Doing More with Less: A Teacher’s Perspective

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Camsie Matis received the Presidential Award for Excellence in Mathematics Teaching in 2009.

Camsie Matis received the Presidential Award for Excellence in Mathematics Teaching in 2009.

Guest Blog by Camsie Matis, Albert Einstein Educator Fellow at the National Science Foundation

Yesterday, I attended the American Enterprise Institute’s Conference: “Bang for the Buck in Schooling,” where Secretary Duncan gave a speech entitled “The New Normal: Doing More with Less.” Listening to the opening remarks, I wondered how he would reconcile calls I had recently heard him make to pay teachers more with the current need for school districts to make difficult budget cuts.

I care about this issue deeply because when I started my career as a highly qualified math teacher in the San Francisco Bay Area, I earned under $30,000. I have long felt that being able to earn a decent living is part of the equation that would help attract more talent into America’s classrooms, and it certainly would help keep extraordinary teachers working with children and helping reform the education system.

In the speech, Duncan explained, “Doing more with less will likely require reshaping teacher compensation to do more to develop, support and reward excellence and effectiveness, and less to pay people based on credentials.”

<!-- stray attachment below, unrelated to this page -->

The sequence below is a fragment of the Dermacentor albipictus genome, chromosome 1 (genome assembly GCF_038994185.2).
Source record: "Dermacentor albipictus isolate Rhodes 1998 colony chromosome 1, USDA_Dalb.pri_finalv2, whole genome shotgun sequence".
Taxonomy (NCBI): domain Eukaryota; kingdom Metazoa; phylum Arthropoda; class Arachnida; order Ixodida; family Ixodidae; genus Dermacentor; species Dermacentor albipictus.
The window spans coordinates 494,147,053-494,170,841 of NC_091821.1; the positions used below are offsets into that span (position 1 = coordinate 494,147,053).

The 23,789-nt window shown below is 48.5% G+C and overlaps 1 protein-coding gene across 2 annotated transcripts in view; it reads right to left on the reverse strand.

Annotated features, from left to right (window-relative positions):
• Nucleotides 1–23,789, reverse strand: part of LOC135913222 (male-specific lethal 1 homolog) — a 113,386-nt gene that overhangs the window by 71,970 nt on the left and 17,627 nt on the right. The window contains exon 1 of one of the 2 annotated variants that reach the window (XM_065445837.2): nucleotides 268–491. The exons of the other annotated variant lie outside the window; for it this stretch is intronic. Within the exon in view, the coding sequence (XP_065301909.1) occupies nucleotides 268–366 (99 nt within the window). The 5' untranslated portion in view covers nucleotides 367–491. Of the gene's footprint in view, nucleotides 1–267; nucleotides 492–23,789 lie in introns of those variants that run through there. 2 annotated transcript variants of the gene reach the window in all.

Then Secretary Duncan went on to make remarks centered on being strategic and smart about what to cut and what to invest in—ideas that resonate with my own philosophy on teaching and learning. As he spoke, I found myself nodding about the need to systematically reward and recognize excellence, not just so that teachers feel valued, but so that we as a nation can take effective best practices, replicate them, and ultimately help reassert ourselves as a leader in K-12 education.

We recognize our students with Student of the Month, with competitions like the Intel Science Fair, or FIRST. Why not recognize teachers in a similar fashion? There are some great programs that do recognize and reward excellence, like the Einstein Fellowship, or the Presidential Awards for Excellence in Mathematics and Science Teaching, but these reach only a small percentage of the amazing teachers out there. The District of Columbia Public Schools has begun an interesting evaluation system, IMPACT, where teachers are compensated based on evaluations of effectiveness. Recently Arne Duncan celebrated their successes at a Standing Ovation event where he spoke to the strengths of their program and the importance of their effort. Maybe other districts can learn from this system?

While I agree that teachers need to be paid more and need to be recognized in many ways, it doesn’t take a $100,000 salary to feature effective and excellent teaching in a local paper or on the evening news. Districts should make strategic decisions to make sure that the cuts stay out of the classroom as much as possible (a sentiment echoed by Secretary Duncan and Superintendent Shawn McCullough [Nogales, AZ] during today’s event). Rewarding and recognizing excellence shouldn’t be the “New” normal—it should be normal, period.

Camsie Matis is a public school math teacher currently serving as an Albert Einstein Fellow at the National Science Foundation.